Michigan Admission Laws

Michigan admission laws are set forth in the State Bar Rules of Michigan, Rules for the Board of Law Examiners, and Chapter 600 of Revised Judicature Act of 1961.  The admitting body is the state Supreme Court.  Minimum age of admission to Bar is 18 years.  Required exams are Multistate Bar Examination, Multistate Professional Responsibility Examination with a scale score of 85, and essay exam.  Applicants should have a juris doctor degree from a reputed law school in United States or its territories.  Undergraduates should have completed at least 60 semester hours or 90 quarter hours of study from an accredited college authorized to grant collegiate degrees.

Other state attorneys are admitted to practice in Michigan, if they have practiced or taught law in any other state within three out of five years preceding the application.  Michigan does not mandate continuing legal education.

Mich. R. St. Bd. Law Examiners 2 reads in part:

“Rule 2  Admission by Examination.
(A) An application must be filed by November 1 for the February examination, or March 1 for the July examination. Late applications will be accepted until December 15 for the February examination, or May 15 for the July examination. An application must be accompanied by payment of the fee. All materials filed are confidential.
   (B) Before taking the examination, an applicant must obtain a JD degree from a reputable and qualified law school that
   (1) is incorporated in the United States, its territories, or the District of Columbia; and
   (2) requires for graduation 3 school years of study for full-time students, and 4 school years of study for part-time or night students. A school year must be at least 30 weeks.A law school approved by the American Bar Association is reputable and qualified. Other schools may ask the Board to approve the school as reputable and qualified. In the event the law school has ceased operations since an applicant’s graduation, the request for approval may be made by the applicant. The Board may in its discretion permit applicants who do not possess a JD degree from an ABA-approved law school to take the examination based upon factors including, but not limited to, relevant legal education, such as an LLM degree from a reputable and qualified law school, and experience that otherwise qualifies the applicant to take the examination.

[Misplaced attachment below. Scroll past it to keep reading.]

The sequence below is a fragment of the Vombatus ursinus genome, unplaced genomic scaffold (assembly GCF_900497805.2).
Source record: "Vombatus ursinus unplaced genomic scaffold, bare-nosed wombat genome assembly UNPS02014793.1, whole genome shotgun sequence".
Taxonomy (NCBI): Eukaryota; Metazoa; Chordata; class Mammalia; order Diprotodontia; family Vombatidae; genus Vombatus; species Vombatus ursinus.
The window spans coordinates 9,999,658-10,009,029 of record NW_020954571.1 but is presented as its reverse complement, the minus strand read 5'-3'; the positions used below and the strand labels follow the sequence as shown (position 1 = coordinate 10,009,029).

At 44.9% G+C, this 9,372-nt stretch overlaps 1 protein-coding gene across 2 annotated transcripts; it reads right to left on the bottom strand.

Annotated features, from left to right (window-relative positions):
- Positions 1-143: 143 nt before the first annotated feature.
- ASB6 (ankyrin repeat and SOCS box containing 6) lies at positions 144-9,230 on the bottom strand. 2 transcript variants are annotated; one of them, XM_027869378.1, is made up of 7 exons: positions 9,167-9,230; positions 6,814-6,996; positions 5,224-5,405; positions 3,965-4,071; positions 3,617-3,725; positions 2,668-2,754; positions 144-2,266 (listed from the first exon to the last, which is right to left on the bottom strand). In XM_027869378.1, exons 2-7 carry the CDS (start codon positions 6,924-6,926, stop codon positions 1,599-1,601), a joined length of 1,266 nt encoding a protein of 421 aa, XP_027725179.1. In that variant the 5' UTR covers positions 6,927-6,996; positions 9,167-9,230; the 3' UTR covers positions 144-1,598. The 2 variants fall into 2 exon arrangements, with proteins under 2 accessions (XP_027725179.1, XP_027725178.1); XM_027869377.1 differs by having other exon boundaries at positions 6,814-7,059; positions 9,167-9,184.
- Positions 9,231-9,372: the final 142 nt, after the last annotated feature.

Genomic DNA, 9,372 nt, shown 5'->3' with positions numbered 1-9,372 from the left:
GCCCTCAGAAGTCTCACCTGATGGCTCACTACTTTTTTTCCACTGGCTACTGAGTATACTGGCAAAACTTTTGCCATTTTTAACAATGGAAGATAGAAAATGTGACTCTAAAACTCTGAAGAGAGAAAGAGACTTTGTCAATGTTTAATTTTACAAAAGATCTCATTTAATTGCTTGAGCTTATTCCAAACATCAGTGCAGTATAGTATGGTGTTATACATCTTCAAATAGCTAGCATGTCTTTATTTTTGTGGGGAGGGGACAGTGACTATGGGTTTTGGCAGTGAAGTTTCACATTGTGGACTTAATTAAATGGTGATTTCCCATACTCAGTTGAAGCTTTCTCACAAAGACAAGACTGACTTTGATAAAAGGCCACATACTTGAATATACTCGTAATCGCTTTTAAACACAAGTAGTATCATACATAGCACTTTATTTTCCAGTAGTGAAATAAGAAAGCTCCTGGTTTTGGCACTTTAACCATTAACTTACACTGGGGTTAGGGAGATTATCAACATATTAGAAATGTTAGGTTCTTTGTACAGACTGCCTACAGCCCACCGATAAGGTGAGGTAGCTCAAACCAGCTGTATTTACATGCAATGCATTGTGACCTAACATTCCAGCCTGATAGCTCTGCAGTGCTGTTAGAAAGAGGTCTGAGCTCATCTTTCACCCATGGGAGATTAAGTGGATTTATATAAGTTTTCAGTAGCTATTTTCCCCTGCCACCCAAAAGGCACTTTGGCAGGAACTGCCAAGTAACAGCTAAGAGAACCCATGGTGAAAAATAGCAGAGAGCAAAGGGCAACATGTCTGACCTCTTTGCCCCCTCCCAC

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   (D) Every applicant for admission must achieve a passing score, as determined by the board, on the Multistate Professional Responsibility Examination.
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   (F) The applicant is responsible for meeting all requirements before the examination. The Board may act on information about an applicant’s character whenever the information is received.”


Inside Michigan Admission Laws